Do you know that practicing the corporal and spiritual works of mercy can transform your marriage? This premise of the Catholic Press Association’s first place Family Life winner Intimate Graces holds fast in delightful and touching stories with realistic solutions.
The marriage of co-authors Teresa Tomeo (Pastore) and Deacon Dominick Pastore reigns triumphant after a few tumultuous detours. Their experiences, and those of several other couples, provide a rich background of varied stories that prove the tenets of Intimate Graces, how practicing the works of mercy brings out the best in marriage.
God meant marriage to fulfill our longing for love and acceptance that comes from being fully and truly known. Do we realize that “Feed the Hungry” means identifying and responding to our spouse’s deepest longings? And that bringing intimacy with Christ into our relationship is the key? Through self-sacrifice, we can feed the hungry heart of our spouse.
The Samaritan woman at the well shows us how the unconditional love of Jesus began her transformation into holiness. Couples “Quench the Parched” by partaking of the waters that refresh and renew their love. It is Christ-centered love, Dominick writes, “a palpable, visible love that continually enlivens and refreshes a marriage. It is a love born out of service for the good of the other with no ulterior motives for oneself.” But they don’t leave you there. They give tips for quenching the parched heart, and prayers and reflections.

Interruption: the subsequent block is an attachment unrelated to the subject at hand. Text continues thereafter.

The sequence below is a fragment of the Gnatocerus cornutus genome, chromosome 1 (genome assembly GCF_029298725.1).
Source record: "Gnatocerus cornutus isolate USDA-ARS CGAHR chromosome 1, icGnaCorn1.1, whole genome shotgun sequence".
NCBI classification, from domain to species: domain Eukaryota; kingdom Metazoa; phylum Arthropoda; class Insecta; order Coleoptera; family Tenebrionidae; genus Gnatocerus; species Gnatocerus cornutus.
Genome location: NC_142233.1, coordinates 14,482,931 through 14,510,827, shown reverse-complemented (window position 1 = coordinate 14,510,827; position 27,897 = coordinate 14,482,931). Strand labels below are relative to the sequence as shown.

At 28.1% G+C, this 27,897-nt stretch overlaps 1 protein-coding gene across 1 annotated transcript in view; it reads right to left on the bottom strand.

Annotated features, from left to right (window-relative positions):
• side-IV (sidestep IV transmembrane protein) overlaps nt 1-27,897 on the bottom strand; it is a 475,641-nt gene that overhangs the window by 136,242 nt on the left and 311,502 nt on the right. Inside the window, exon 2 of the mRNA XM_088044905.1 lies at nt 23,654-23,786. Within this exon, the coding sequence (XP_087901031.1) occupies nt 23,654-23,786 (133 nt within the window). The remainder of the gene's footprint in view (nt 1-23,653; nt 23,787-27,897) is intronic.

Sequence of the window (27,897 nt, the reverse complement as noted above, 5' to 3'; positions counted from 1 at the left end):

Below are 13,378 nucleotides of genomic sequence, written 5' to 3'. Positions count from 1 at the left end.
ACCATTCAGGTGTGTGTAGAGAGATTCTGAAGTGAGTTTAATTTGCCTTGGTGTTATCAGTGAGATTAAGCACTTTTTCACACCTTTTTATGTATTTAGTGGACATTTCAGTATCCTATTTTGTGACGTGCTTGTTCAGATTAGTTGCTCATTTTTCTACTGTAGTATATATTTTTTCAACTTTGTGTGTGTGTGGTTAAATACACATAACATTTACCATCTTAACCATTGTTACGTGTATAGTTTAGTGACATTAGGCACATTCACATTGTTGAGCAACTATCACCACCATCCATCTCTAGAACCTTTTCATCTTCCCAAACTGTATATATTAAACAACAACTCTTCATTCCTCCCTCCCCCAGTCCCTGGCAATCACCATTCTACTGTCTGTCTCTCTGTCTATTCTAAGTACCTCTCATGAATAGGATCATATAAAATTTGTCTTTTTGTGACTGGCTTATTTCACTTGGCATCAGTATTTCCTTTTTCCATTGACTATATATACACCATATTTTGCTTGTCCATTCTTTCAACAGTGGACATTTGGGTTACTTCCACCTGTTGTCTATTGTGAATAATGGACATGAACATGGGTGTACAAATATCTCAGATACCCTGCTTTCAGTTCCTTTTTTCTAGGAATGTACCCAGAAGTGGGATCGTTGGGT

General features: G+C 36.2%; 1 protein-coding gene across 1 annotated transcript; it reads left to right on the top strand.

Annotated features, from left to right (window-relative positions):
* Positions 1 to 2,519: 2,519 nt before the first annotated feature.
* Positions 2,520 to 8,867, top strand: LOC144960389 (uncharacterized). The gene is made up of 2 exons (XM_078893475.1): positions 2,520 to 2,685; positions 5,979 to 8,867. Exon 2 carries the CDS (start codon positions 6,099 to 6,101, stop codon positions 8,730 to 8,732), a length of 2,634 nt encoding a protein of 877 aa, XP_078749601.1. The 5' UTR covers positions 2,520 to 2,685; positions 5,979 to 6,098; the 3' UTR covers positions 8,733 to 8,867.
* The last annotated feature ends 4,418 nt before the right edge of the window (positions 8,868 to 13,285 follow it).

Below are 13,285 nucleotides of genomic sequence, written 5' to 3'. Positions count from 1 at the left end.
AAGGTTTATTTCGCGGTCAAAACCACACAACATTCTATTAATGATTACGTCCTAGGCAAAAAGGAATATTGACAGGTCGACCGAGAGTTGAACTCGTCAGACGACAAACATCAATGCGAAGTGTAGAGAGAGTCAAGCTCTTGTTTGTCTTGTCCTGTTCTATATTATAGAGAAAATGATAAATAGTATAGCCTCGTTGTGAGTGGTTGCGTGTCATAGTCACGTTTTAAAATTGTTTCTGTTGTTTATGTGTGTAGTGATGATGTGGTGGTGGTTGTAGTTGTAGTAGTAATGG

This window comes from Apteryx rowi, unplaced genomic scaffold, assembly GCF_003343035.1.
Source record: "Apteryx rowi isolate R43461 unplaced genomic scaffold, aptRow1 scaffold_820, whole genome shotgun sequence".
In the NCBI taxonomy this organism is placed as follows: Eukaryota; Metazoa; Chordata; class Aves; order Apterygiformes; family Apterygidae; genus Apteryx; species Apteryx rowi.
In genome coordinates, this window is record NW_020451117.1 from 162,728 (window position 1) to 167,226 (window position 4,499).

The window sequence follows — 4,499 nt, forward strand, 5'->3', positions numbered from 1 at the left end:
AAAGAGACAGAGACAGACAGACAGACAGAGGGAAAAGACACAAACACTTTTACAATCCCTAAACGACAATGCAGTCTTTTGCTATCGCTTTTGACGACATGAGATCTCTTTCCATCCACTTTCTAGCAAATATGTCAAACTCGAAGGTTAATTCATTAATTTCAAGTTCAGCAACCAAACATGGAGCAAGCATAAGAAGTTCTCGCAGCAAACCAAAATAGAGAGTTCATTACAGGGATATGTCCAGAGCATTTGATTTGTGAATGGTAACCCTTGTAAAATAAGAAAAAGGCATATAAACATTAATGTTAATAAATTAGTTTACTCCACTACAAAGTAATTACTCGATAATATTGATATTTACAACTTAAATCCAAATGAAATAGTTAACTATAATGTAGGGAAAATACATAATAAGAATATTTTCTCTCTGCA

Clothe and shelter
“Clothe the Naked” in marriage is more than physical covering. Spiritually, it involves loyalty. We reveal our vulnerabilities and protect the susceptible heart of our partner. “When we are able to do this,” Dominick writes, “we reflect in a small way the open communion that is the life-giving love of the Blessed Trinity.”
How do we “Shelter the Homeless” in our marriage? We become “home” for our beloved. One way to shelter our spouse is to protect our time together against the onslaught of constant media, overcommitment and busyness.
Heal and free
“Visit the Sick” is sometimes easier outside marriage than inside it. We often bring a healing touch to those who suffer somewhere other than in our home. But what about “in sickness and in health, till death do us part”? It’s the surprise long-term sacrifices that God uses to get us to heaven. The physical or emotional “suffering of a spouse brings a unique opportunity to affirm the marriage commitment and grow in more perfect love.”
As a convert, I have experienced “Ransom the Captives” as a work of mercy to resolve the past. From Teresa’s earlier books, I know a little of the story of her secular media career, marriage difficulties and return to the Catholic Church. Teresa writes, “Still, I remained a ‘captive’ in a very real sense of the word. . .We can’t let go of the past until we confront it honestly. . . That’s what Dominick, through Jesus, did for me.”
“Bury the Dead” entails responding to our spouse’s deepest sorrows and regrets. We bury our regrets by acknowledging the pain of the past, but not remaining in the tomb. We strengthen our marriages by revealing past experiences that are harming our relationship and by helping our spouse bury the dead issues and regrets of his or her past.
Teach and counsel
When we embrace marriage as an ongoing path to discovery rather than a minefield of conflicts waiting to happen, we are ready to “Instruct the Ignorant” and learn how to solve problems together peacefully. Wisdom requires the huge step of surrendering all we are for the good of our spouse. It results in living life to its fullest as we grow our relationship with one another and with Christ, who sacrificed his all for us.